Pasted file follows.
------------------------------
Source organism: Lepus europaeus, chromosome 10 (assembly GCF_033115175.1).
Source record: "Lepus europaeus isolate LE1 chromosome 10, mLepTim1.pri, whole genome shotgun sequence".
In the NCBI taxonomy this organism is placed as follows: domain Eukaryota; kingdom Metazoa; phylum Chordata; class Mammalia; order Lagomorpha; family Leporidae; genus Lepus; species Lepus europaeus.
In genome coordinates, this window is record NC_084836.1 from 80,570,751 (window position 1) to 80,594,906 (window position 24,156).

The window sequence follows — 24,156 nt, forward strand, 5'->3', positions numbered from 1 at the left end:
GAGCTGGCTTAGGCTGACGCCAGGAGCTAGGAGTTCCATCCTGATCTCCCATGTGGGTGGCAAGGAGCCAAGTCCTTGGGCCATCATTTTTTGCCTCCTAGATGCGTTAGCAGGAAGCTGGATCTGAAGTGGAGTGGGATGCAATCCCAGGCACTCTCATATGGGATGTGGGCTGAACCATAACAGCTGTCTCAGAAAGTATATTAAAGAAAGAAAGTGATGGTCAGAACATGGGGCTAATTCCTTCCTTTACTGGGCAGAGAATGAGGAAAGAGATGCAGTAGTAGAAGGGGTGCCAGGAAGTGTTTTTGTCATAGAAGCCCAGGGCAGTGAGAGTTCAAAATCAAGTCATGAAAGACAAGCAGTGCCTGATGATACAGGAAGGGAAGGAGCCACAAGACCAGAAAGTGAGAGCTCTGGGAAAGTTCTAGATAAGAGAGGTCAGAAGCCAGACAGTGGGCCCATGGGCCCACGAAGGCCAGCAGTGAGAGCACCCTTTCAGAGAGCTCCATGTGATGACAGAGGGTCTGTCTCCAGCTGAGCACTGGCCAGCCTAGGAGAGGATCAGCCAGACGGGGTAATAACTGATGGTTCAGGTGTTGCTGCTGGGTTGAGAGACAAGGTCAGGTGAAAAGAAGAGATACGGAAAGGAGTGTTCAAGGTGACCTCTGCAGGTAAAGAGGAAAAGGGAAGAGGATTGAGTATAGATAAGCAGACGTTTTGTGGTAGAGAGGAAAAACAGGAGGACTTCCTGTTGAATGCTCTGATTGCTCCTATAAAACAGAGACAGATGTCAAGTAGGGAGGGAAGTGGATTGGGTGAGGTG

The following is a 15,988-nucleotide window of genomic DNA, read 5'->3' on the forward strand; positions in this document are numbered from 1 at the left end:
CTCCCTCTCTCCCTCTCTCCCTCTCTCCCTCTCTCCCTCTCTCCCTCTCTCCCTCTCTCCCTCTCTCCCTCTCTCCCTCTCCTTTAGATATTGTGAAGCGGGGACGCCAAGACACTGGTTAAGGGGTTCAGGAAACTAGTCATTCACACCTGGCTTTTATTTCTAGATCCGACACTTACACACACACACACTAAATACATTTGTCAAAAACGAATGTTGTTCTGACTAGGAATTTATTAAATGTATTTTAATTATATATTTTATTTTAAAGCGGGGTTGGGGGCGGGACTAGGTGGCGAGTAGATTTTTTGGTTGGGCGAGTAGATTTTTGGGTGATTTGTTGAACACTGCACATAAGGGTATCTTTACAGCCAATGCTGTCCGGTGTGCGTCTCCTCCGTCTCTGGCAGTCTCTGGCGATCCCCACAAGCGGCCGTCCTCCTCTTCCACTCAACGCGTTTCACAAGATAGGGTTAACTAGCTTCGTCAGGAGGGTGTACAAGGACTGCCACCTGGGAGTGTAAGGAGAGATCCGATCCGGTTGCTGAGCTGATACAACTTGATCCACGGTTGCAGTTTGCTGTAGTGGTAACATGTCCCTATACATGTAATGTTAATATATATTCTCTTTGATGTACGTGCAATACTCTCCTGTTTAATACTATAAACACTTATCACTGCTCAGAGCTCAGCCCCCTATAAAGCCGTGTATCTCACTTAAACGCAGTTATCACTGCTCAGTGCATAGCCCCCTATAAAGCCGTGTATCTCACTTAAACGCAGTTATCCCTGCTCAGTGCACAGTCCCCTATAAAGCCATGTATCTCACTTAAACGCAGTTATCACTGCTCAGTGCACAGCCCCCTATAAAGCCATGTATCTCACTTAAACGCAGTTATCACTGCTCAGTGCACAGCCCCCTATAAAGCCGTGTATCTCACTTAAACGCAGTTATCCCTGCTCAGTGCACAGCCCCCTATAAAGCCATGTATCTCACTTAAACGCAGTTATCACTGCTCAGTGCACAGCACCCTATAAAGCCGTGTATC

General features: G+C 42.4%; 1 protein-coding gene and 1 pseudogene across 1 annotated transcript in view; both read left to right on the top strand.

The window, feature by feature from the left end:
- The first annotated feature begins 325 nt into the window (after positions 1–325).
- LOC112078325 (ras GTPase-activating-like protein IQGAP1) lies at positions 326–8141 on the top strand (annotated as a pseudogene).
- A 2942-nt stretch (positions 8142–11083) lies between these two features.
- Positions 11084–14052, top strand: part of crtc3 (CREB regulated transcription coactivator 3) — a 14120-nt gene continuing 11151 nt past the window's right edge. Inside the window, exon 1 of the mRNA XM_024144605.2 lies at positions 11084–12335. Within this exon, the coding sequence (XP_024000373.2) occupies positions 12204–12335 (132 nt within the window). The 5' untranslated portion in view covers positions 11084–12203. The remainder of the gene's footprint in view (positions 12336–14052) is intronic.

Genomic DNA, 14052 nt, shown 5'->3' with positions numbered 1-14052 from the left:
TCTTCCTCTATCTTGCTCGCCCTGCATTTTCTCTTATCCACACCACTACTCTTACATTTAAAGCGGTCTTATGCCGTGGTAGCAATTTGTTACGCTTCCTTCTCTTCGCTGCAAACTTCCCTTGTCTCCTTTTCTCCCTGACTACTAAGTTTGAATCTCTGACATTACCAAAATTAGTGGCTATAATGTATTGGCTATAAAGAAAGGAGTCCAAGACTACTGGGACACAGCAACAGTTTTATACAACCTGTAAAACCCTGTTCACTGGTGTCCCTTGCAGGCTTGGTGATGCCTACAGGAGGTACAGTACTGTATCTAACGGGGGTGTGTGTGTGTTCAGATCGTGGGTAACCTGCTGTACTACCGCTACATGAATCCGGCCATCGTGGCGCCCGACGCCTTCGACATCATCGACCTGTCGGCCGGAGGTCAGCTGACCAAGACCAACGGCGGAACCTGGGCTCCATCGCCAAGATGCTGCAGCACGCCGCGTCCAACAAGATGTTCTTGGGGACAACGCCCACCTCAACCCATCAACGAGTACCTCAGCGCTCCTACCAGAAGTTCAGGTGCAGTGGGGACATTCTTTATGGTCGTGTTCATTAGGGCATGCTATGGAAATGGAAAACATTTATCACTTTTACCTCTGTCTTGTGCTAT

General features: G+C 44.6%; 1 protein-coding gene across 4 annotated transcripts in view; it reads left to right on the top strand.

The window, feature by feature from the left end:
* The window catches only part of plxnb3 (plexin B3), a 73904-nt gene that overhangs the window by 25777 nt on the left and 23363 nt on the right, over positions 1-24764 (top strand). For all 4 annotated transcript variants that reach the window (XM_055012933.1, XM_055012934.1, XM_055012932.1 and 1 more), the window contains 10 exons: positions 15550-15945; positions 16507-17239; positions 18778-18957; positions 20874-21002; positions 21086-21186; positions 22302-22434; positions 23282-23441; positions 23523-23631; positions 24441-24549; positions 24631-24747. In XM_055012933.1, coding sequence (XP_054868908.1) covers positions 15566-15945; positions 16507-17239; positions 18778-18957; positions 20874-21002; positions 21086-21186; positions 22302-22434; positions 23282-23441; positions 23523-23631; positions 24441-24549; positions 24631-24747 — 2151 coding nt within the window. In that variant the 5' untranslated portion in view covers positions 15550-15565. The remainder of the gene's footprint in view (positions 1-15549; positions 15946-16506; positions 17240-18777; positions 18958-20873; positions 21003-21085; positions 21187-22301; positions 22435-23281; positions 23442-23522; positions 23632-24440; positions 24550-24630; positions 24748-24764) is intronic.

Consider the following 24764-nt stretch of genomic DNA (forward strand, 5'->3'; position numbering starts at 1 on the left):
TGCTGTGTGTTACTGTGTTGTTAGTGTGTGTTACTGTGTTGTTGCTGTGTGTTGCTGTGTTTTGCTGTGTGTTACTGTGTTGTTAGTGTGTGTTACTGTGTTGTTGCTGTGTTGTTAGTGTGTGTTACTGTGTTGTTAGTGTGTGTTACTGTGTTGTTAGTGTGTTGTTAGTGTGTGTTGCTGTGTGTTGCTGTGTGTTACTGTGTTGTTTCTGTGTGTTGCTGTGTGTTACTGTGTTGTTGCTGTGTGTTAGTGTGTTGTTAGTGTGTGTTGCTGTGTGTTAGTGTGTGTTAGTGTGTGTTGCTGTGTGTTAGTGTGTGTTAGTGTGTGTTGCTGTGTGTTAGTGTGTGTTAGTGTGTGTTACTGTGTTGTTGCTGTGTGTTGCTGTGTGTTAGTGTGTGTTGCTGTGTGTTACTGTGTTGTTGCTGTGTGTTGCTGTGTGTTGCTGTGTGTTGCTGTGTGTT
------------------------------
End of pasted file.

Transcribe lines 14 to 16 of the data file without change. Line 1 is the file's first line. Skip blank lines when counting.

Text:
- Positions 11084–14052, top strand: part of crtc3 (CREB regulated transcription coactivator 3) — a 14120-nt gene continuing 11151 nt past the window's right edge. Inside the window, exon 1 of the mRNA XM_024144605.2 lies at positions 11084–12335. Within this exon, the coding sequence (XP_024000373.2) occupies positions 12204–12335 (132 nt within the window). The 5' untranslated portion in view covers positions 11084–12203. The remainder of the gene's footprint in view (positions 12336–14052) is intronic.

Genomic DNA, 14052 nt, shown 5'->3' with positions numbered 1-14052 from the left:
TCTTCCTCTATCTTGCTCGCCCTGCATTTTCTCTTATCCACACCACTACTCTTACATTTAAAGCGGTCTTATGCCGTGGTAGCAATTTGTTACGCTTCCTTCTCTTCGCTGCAAACTTCCCTTGTCTCCTTTTCTCCCTGACTACTAAGTTTGAATCTCTGACATTACCAAAATTAGTGGCTATAATGTATTGGCTATAAAGAAAGGAGTCCAAGACTACTGGGACACAGCAACAGTTTTATACAACCTGTAAAACCCTGTTCACTGGTGTCCCTTGCAGGCTTGGTGATGCCTACAGGAGGTACAGTACTGTATCTAACGGGGGTGTGTGTGTGTTCAGATCGTGGGTAACCTGCTGTACTACCGCTACATGAATCCGGCCATCGTGGCGCCCGACGCCTTCGACATCATCGACCTGTCGGCCGGAGGTCAGCTGACCAAGACCAACGGCGGAACCTGGGCTCCATCGCCAAGATGCTGCAGCACGCCGCGTCCAACAAGATGTTCTTGGGGACAACGCCCACCTCAACCCATCAACGAGTACCTCAGCGCTCCTACCAGAAGTTCAGGTGCAGTGGGGACATTCTTTATGGTCGTGTTCATTAGGGCATGCTATGGAAATGGAAAACATTTATCACTTTTACCTCTGTCTTGTGCTAT